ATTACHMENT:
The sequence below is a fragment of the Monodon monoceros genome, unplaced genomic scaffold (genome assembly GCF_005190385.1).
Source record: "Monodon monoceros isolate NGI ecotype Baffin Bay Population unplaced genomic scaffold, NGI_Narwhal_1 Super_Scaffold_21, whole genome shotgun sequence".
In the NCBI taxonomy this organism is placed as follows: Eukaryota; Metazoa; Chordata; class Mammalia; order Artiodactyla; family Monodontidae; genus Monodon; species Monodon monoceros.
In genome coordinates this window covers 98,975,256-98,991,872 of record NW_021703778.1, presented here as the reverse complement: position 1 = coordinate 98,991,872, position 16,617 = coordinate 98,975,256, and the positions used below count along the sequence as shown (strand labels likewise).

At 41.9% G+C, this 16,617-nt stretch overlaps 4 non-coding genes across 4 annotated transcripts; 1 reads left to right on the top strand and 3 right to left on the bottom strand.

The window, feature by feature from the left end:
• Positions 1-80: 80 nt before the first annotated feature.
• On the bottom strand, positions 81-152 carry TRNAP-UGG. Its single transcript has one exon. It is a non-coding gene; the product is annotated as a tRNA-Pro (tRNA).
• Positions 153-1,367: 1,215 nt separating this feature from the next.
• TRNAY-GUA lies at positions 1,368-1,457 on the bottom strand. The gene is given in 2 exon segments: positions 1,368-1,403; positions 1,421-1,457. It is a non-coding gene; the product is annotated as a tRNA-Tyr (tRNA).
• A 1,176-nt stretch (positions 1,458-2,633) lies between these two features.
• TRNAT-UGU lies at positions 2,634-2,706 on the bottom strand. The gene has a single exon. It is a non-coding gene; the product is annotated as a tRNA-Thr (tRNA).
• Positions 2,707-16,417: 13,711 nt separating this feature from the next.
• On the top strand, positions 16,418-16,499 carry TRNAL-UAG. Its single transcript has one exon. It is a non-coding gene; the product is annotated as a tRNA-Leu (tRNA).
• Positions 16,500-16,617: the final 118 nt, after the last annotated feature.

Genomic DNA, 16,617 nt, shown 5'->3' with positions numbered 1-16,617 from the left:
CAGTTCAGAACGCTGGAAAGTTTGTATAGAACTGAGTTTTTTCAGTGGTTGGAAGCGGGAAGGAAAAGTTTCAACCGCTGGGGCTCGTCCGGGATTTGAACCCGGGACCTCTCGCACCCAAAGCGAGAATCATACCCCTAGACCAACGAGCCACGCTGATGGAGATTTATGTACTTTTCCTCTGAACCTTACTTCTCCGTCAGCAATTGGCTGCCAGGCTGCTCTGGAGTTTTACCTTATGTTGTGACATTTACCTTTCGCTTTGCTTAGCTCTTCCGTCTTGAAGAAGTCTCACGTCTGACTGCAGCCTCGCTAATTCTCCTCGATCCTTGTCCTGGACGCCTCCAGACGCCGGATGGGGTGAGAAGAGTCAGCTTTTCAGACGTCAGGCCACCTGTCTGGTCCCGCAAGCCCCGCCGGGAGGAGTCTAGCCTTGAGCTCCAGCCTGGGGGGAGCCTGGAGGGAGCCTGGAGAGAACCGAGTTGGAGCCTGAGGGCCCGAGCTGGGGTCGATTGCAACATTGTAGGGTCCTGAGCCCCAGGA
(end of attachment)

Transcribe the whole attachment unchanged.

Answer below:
The sequence below is a fragment of the Monodon monoceros genome, unplaced genomic scaffold (genome assembly GCF_005190385.1).
Source record: "Monodon monoceros isolate NGI ecotype Baffin Bay Population unplaced genomic scaffold, NGI_Narwhal_1 Super_Scaffold_21, whole genome shotgun sequence".
In the NCBI taxonomy this organism is placed as follows: Eukaryota; Metazoa; Chordata; class Mammalia; order Artiodactyla; family Monodontidae; genus Monodon; species Monodon monoceros.
In genome coordinates this window covers 98,975,256-98,991,872 of record NW_021703778.1, presented here as the reverse complement: position 1 = coordinate 98,991,872, position 16,617 = coordinate 98,975,256, and the positions used below count along the sequence as shown (strand labels likewise).

At 41.9% G+C, this 16,617-nt stretch overlaps 4 non-coding genes across 4 annotated transcripts; 1 reads left to right on the top strand and 3 right to left on the bottom strand.

The window, feature by feature from the left end:
• Positions 1-80: 80 nt before the first annotated feature.
• On the bottom strand, positions 81-152 carry TRNAP-UGG. Its single transcript has one exon. It is a non-coding gene; the product is annotated as a tRNA-Pro (tRNA).
• Positions 153-1,367: 1,215 nt separating this feature from the next.
• TRNAY-GUA lies at positions 1,368-1,457 on the bottom strand. The gene is given in 2 exon segments: positions 1,368-1,403; positions 1,421-1,457. It is a non-coding gene; the product is annotated as a tRNA-Tyr (tRNA).
• A 1,176-nt stretch (positions 1,458-2,633) lies between these two features.
• TRNAT-UGU lies at positions 2,634-2,706 on the bottom strand. The gene has a single exon. It is a non-coding gene; the product is annotated as a tRNA-Thr (tRNA).
• Positions 2,707-16,417: 13,711 nt separating this feature from the next.
• On the top strand, positions 16,418-16,499 carry TRNAL-UAG. Its single transcript has one exon. It is a non-coding gene; the product is annotated as a tRNA-Leu (tRNA).
• Positions 16,500-16,617: the final 118 nt, after the last annotated feature.

Genomic DNA, 16,617 nt, shown 5'->3' with positions numbered 1-16,617 from the left:
CAGTTCAGAACGCTGGAAAGTTTGTATAGAACTGAGTTTTTTCAGTGGTTGGAAGCGGGAAGGAAAAGTTTCAACCGCTGGGGCTCGTCCGGGATTTGAACCCGGGACCTCTCGCACCCAAAGCGAGAATCATACCCCTAGACCAACGAGCCACGCTGATGGAGATTTATGTACTTTTCCTCTGAACCTTACTTCTCCGTCAGCAATTGGCTGCCAGGCTGCTCTGGAGTTTTACCTTATGTTGTGACATTTACCTTTCGCTTTGCTTAGCTCTTCCGTCTTGAAGAAGTCTCACGTCTGACTGCAGCCTCGCTAATTCTCCTCGATCCTTGTCCTGGACGCCTCCAGACGCCGGATGGGGTGAGAAGAGTCAGCTTTTCAGACGTCAGGCCACCTGTCTGGTCCCGCAAGCCCCGCCGGGAGGAGTCTAGCCTTGAGCTCCAGCCTGGGGGGAGCCTGGAGGGAGCCTGGAGAGAACCGAGTTGGAGCCTGAGGGCCCGAGCTGGGGTCGATTGCAACATTGTAGGGTCCTGAGCCCCAGGA